ROCKVILLE, Md. (AP) — A woman charged with killing a co-worker at a high-end suburban Washington yoga clothing shop was either a calculating, ruthless murderer or a delusional person who snapped in a sudden violent impulse, according to dueling accounts of the crime presented to jurors Wednesday.
No one disputes that Brittany Norwood killed Jayna Murray inside their Lululemon Athletica shop in Bethesda. The only question for the jury after the weeklong trial is whether the March 11 killing was premeditated, making it first-degree murder.
That distinction is crucial because Norwood could face life in prison without parole if convicted of that charge. A second-degree murder conviction in Maryland carries a maximum 30-year sentence.
A Montgomery County jury began deliberating Wednesday evening after hearing closing arguments.
State's Attorney John McCarthy told jurors during closing arguments that there was abundant evidence of premeditation. He said Norwood lured Murray back to the store after closing by saying she had forgotten her wallet and needed to get back inside.
He said however long the attack occurred, there was enough time for Murray to plead for mercy — workers at the next-door store heard the women loudly arguing — and for Norwood to grab at least five different weapons inside the store to use against her victim. Prosecutors say Norwood used a knife, wrench, merchandise peg and other instruments to bludgeon Murray.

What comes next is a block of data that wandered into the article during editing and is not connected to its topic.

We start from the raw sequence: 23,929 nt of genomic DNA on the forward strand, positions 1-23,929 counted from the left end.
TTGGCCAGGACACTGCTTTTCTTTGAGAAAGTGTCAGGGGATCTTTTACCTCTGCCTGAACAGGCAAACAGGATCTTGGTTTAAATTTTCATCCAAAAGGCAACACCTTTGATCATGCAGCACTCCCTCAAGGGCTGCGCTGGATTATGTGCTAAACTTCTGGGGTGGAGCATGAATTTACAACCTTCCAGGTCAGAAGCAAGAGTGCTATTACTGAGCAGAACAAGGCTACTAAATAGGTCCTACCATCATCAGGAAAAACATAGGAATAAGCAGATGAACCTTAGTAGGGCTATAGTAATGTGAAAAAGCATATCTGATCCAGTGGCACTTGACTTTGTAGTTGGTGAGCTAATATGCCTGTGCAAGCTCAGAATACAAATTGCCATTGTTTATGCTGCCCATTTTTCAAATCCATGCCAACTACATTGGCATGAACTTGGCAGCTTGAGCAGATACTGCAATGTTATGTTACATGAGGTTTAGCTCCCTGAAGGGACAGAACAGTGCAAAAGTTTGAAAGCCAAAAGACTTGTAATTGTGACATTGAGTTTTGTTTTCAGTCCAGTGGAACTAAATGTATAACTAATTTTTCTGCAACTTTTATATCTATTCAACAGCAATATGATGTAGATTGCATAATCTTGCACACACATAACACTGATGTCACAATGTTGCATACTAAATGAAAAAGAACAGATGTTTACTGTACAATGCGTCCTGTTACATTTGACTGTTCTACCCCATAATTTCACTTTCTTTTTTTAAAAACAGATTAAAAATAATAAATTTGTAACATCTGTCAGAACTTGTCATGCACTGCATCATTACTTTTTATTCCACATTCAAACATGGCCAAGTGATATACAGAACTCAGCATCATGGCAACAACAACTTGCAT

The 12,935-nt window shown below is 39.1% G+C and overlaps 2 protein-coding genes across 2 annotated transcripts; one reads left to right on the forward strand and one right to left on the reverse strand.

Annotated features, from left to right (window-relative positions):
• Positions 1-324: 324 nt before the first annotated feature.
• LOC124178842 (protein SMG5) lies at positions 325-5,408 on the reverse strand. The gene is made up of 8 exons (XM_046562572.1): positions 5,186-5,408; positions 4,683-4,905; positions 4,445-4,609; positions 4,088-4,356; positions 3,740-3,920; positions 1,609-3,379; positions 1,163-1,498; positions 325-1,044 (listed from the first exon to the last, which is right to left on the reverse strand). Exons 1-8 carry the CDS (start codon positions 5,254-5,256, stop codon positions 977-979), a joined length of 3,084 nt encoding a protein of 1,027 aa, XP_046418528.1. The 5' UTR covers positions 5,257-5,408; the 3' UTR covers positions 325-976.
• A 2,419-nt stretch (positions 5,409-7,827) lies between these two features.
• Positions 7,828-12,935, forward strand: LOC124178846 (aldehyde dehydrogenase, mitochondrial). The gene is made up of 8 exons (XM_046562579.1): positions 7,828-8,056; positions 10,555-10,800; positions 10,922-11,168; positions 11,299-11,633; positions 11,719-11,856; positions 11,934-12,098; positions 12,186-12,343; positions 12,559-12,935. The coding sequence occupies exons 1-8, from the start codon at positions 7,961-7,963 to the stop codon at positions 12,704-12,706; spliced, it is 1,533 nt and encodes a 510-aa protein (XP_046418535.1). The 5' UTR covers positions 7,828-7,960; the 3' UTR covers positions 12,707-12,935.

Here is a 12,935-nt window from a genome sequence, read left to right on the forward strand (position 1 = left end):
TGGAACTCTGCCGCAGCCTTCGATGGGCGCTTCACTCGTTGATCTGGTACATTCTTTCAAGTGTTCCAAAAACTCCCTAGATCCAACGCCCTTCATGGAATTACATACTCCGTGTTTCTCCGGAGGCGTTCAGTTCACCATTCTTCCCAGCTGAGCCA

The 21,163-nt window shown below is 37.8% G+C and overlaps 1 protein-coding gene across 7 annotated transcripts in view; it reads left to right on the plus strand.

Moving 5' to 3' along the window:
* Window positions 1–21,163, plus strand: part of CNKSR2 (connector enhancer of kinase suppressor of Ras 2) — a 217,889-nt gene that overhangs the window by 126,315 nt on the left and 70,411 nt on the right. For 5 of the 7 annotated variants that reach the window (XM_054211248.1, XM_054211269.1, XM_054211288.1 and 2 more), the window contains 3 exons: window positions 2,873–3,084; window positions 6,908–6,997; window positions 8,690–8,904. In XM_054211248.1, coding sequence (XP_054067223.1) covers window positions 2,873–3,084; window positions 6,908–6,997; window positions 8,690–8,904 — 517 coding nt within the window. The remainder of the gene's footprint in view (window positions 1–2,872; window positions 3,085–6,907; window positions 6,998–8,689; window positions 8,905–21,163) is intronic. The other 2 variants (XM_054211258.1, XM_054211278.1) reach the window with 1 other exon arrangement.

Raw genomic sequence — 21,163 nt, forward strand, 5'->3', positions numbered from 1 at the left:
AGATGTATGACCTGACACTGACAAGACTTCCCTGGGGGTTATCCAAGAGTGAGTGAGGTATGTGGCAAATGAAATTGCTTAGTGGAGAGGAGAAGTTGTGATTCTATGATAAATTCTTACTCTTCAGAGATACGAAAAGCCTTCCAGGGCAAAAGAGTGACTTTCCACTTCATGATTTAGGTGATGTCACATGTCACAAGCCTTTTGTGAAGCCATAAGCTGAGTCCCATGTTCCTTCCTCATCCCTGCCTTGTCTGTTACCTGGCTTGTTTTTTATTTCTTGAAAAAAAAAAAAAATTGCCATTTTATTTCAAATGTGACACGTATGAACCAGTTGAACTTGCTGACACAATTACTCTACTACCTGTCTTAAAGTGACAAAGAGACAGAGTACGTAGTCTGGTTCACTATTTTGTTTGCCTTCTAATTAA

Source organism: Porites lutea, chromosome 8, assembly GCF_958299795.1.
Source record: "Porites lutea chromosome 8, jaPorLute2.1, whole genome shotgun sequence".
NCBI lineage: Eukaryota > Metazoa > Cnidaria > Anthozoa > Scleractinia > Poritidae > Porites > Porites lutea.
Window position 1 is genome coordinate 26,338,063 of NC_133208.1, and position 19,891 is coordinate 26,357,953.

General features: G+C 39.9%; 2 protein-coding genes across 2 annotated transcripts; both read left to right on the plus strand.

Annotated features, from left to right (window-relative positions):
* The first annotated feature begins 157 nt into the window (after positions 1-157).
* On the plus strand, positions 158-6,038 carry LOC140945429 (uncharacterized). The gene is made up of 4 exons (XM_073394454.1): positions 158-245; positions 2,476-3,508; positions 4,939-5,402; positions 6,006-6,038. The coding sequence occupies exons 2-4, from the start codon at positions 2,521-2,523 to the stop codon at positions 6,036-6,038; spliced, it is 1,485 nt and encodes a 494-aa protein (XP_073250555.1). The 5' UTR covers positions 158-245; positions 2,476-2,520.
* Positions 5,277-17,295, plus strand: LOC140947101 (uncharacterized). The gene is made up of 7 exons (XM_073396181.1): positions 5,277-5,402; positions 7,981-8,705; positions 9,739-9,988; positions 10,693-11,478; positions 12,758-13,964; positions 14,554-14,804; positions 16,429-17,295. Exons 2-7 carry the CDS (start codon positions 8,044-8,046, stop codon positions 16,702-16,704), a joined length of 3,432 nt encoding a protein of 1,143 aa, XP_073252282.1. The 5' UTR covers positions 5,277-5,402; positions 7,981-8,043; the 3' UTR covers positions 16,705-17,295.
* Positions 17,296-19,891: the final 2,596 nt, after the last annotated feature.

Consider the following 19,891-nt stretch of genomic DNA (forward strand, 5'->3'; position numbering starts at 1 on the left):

"This crime took an enormous amount of time, and there were dozens of opportunities — multiple times — when she could have stopped this," McCarthy said.
He said Norwood was cunning enough to doctor the crime scene. She cut herself, bound her hands together and cut a slit at the crotch of her pants.
When police arrived the next morning, a dazed Norwood told police that she had been sexually assaulted with a coat hanger and that she and Murray had been attacked by two men who robbed the store. Detectives testified that they initially believed Norwood until her story began unraveling. She was arrested a week after the killing.
Norwood's lawyer, Douglas Wood, said it was ridiculous to think the killing was premeditated because her narrative was so inconsistent and riddled with holes. If she were so methodical, he said, she would have left the store after the killing instead of sticking around to stage the scene. And he said it defied reason for her to claim she had been raped when an examination swiftly debunked that accusation.
"Is that the story of someone who is cunning?" Wood asked incredulously. "That's the story of someone who is the exact opposite of cunning. That's the story of someone who is delusional, lost."
Wood said Norwood simply snapped during a horrific fight with Murray. A judge's ruling prevented both sides from discussing the fight, but prosecutors have previously said it began after suspected stolen merchandise was found during a search of Norwood's bag.
A medical examiner, Mary Ripple, testified that she found at least 331 wounds on Murray's body and that the woman was alive during the duration of the attack.